Were there any particular challenges in the show that you had compared to other roles? Was there anything that stood out as being a particular challenge or maybe even something that stood out for another reason that comes to mind?
I wouldn't say a challenge. It's all very interesting. I mean, it's a challenge [in that] you're always scared that you're going to forget your lines and suck on TV. So, that's always a challenge. But no, like when I went in and met our costume director, Sonu [Mishra], I was happy when when my character had this great suit. And lot of the times, in a lot of the characters that I've played, whether it's in Bright Star or The Assassination of Jesse James, when you've got a great, great costume that is much different than any of the clothes that you wear in normal life, it becomes less challenging. In a way, there's a certain kind of unconscious autopilot that turns on when you've got great clothes and a good script. A lot of it is just showing up and, you know, standing in the right place and saying the lines.
If your character was real, and you really had this power in your own life - hopefully you wouldn't need to kill people [laughs] but, you know, just in general, if you had this kind of power to be able to control people, what would be one of the first things you'd want to do, if you could?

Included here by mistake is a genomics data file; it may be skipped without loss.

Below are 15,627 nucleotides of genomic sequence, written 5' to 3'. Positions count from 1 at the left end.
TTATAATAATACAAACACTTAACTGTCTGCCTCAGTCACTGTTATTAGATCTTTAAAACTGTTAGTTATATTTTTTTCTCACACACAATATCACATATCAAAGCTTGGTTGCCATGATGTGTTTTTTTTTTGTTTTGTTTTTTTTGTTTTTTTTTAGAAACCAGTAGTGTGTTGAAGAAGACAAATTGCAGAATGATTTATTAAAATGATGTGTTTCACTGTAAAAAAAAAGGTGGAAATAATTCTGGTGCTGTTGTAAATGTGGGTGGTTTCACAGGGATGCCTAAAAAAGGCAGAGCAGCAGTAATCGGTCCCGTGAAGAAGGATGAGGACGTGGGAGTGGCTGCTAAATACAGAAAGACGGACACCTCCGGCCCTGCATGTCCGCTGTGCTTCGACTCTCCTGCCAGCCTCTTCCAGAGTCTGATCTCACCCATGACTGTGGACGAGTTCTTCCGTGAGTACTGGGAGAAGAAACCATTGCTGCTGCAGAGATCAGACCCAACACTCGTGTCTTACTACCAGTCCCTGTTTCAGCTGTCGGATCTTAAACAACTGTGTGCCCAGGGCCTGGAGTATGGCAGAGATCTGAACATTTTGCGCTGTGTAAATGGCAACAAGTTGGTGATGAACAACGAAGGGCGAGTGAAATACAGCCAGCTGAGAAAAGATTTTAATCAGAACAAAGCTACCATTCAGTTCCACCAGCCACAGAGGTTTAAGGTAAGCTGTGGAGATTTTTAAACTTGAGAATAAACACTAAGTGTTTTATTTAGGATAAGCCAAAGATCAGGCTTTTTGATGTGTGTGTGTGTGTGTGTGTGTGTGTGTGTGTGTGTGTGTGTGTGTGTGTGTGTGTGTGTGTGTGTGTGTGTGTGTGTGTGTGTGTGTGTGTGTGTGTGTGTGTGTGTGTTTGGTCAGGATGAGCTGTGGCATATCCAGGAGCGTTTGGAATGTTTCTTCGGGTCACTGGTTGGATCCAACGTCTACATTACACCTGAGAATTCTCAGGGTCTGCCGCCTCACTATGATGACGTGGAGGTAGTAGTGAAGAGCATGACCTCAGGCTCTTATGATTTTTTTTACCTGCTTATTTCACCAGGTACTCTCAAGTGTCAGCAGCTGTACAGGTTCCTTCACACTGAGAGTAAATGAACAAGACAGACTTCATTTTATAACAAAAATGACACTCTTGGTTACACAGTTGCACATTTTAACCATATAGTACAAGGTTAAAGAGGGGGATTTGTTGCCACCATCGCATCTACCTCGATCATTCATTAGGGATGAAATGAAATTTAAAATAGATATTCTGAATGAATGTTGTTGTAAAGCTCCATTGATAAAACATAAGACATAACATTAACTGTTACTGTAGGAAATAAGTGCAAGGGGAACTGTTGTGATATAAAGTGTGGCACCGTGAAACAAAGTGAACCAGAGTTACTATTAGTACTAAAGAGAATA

If I could control people what would I want to do? I don't know, I always wanted to be a much better drummer when I was a kid, so, maybe I could force someone to give me free drum lessons. I don't know. I'm not sure.
Okay that works.
Can you describe your character in three words?
Vane, fragile, and funny.
Okay. So, I know it's kind of hard with the virus with everything going on, but do you have any other projects that you're working on at all or looking forward to or anything like that?
There's a film called The Sound of Philadelphia. I don't know, whatever iteration came of the Tribeca Film Festival; I'm not sure if it’s sort of been online or something, but that is meant to come out at some point. I'm not sure of the distribution - you know, going on with COVID, nobody really knows what's going on right now. But you know, there're always projects kind of bubbling around, that aren't real enough to talk about. Recently I've just been focused more on writing with a writing partner. So, that's what I've been doing with my COVID time.